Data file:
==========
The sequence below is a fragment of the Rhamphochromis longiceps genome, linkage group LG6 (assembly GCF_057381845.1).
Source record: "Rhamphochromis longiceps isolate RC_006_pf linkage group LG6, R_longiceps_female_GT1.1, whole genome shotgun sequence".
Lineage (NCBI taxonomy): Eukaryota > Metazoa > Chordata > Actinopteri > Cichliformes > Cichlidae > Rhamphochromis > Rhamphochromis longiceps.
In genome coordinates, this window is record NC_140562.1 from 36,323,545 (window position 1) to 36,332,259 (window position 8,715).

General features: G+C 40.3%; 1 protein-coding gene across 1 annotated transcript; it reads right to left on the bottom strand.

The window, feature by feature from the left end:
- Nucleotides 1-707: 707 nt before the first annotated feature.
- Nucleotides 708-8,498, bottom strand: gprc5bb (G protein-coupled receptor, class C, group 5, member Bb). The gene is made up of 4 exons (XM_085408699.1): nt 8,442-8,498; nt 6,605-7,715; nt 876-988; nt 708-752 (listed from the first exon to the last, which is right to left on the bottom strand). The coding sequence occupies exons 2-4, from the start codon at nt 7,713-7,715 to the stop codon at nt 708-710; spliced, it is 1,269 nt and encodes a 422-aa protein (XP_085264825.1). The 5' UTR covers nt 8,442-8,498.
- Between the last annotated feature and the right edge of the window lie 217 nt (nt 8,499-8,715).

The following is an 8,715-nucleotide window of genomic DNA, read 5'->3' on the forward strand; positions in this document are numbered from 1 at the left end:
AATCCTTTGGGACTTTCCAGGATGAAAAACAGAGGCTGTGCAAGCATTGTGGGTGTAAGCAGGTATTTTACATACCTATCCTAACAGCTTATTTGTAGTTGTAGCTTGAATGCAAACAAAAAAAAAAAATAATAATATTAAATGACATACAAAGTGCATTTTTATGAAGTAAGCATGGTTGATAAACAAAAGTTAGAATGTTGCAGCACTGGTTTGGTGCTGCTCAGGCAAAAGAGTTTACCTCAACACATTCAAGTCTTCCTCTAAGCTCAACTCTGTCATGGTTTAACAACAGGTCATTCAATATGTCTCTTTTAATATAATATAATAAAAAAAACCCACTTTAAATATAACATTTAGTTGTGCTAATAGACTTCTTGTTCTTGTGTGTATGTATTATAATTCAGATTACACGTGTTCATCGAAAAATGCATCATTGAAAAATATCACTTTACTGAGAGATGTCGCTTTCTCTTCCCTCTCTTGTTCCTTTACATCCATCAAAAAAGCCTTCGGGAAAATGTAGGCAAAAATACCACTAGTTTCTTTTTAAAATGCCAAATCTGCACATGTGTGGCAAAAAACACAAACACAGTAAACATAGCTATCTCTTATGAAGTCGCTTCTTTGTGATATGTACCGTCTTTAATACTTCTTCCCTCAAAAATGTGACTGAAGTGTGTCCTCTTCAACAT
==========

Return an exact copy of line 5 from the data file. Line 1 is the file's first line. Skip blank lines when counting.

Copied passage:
General features: G+C 40.3%; 1 protein-coding gene across 1 annotated transcript; it reads right to left on the bottom strand.